I've been reading lots of posts lately about tea towels (coincidental I'm sure) and present shopping.    Present shopping at Christmas time is a bit like doing homework, you know it's got to be done, is highly unappealing, yet renders a sense of serene satisfaction when complete.    I don't know what's worse and takes more input - the pressure to give something of apparent high value, or something that has lots of thought invested.  Both take time and imagination I don't generally possess.  I like Tim Minchin's suggestion that the combination of socks jocks and chocolates is just fine.  What a better place the world would be all round if someone declared a rule that all gifts must fit into one of these limited three categories.

But back to tea towels.  A few years back my old house neighbour gave me this tea towel as a christmas present.  Her husband's mother had gone it to a home, and she'd found a large cache of pure linen tea towels in her cupboard, including a pile of these, all identical.  She gave me two.

Let me count the ways that I love this tea towel(s).  I'm guessing here that the Woman's Christian Temperance (that's dry) Union was a bunch of bible-bashing nationalist wowsers.  A less attractive cohort with which to while away a Sunday afternoon is difficult to imagine.   The mind boggles, but I bet they were all gorgeous in their own special way.  I also love the fact that this tea towel is pure linen.  Once you've enjoyed the benefits of a linen tea towel and realise that this thing can absorb a sink's worth of water and is virtually indestructible, you too will say 'no thanks' to any cotton offerings.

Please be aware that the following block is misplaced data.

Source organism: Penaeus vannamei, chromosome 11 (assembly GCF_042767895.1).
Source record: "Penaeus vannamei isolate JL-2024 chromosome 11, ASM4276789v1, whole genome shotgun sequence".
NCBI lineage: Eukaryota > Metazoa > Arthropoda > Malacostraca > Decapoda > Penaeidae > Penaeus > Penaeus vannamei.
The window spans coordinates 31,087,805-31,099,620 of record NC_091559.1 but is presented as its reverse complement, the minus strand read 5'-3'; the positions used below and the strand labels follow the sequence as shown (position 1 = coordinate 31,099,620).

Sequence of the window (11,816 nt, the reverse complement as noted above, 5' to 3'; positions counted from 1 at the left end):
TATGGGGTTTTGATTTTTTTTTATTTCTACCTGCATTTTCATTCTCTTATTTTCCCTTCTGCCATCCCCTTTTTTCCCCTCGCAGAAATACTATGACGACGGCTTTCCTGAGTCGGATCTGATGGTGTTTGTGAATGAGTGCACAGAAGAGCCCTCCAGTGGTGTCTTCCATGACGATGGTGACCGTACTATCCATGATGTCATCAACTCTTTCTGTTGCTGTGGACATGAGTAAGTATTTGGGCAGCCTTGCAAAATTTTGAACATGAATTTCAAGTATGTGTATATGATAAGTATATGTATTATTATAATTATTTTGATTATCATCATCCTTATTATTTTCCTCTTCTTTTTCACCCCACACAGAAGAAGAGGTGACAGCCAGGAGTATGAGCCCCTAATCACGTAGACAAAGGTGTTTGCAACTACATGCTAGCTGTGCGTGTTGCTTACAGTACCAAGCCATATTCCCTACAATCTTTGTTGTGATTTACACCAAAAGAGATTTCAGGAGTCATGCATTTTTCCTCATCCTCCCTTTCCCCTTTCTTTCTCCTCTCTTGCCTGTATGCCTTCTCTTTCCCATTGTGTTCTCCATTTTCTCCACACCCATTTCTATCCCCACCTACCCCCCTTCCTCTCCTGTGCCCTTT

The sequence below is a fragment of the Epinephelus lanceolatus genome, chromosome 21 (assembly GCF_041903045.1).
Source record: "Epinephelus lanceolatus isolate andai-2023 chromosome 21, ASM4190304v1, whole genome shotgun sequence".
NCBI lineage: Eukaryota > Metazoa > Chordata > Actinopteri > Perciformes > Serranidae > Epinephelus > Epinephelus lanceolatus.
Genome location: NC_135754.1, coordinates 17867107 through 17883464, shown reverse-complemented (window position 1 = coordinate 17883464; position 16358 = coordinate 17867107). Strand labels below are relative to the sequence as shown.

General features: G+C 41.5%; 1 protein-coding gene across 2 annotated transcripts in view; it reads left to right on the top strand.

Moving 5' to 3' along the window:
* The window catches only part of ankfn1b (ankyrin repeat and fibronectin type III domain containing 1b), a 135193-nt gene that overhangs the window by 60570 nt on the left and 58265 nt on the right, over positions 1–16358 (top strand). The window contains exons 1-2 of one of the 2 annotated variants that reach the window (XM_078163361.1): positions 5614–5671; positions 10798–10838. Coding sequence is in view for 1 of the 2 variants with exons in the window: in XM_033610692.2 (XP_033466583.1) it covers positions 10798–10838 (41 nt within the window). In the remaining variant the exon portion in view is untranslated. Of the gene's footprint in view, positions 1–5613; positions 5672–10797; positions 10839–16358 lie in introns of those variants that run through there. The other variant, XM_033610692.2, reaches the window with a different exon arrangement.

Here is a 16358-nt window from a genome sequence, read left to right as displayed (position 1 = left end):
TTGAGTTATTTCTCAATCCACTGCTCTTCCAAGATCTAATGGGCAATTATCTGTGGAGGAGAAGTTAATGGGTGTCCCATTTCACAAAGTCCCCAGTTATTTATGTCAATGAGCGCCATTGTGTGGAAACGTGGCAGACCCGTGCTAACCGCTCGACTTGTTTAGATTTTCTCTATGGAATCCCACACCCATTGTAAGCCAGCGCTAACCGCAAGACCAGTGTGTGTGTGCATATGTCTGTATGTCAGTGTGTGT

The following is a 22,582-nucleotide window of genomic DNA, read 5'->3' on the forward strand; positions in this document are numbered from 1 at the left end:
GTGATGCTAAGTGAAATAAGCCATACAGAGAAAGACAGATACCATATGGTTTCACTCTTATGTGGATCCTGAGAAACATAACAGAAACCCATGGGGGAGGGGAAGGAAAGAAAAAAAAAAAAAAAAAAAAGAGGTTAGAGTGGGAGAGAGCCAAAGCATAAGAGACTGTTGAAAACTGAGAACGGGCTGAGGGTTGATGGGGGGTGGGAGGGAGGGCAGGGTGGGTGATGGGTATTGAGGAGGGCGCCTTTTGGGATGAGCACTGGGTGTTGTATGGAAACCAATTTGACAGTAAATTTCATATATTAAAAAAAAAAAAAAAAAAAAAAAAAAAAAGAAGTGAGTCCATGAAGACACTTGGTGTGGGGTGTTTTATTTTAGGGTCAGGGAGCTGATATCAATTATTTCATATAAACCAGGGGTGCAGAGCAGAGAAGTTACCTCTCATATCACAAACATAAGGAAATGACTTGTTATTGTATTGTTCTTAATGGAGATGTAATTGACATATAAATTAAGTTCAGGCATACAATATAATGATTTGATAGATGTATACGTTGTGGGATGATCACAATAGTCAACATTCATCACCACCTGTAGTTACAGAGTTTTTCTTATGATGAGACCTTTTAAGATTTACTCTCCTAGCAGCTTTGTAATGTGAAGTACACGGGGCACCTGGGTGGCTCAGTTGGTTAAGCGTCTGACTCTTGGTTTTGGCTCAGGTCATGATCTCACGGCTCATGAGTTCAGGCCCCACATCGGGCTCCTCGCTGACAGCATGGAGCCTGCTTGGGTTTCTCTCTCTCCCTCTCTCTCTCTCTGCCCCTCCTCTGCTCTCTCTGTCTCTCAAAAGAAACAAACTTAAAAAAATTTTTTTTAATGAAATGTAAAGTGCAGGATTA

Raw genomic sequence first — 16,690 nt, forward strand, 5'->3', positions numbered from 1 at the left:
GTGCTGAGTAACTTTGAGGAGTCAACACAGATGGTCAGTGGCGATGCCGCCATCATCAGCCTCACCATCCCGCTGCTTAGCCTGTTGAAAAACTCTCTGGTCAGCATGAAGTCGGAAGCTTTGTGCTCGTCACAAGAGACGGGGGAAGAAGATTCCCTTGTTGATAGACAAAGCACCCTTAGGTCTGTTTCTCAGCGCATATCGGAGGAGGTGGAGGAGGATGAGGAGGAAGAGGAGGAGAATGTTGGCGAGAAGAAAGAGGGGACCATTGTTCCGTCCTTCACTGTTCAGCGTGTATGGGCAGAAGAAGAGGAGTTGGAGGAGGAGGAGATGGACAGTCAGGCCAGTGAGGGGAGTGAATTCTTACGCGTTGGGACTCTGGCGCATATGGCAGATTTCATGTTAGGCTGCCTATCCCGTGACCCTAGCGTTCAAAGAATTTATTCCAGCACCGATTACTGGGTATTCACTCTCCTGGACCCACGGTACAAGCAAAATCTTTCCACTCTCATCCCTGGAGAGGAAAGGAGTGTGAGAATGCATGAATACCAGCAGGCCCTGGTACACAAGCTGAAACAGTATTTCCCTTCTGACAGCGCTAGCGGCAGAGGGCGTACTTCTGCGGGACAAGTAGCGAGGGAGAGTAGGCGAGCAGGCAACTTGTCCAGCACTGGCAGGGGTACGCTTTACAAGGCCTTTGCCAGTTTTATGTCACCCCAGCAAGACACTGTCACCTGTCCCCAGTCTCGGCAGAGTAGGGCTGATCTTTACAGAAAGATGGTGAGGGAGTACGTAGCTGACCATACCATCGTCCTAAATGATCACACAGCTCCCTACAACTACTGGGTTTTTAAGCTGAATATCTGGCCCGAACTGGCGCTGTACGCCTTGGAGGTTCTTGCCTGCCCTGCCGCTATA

But the thing that really gets me about this is that it celebrated their centenary... in 1982.  Oh, that's quite recent then.  No.  That's THIRTY YEARS AGO.   Amazing!

So there you go, a few forgotten slips of fabric hurriedly wrapped in a bit of christmas paper from the back of someone else's  linen cupboard can transpire so much usefulness, value, pleasure and meaning.  The challenge is matching the meaning with the recipient.  Therein lies your challenge.  Good luck!


  1. Don't you just love how a small piece of fabric can convey so much history and nostalgia.? This is why I am such a sucker for an op shop.
    Nice to meet you at my place. I'll be back!

    1. Likewise Annie, and I've found some other great blogs from your list too, thanks!


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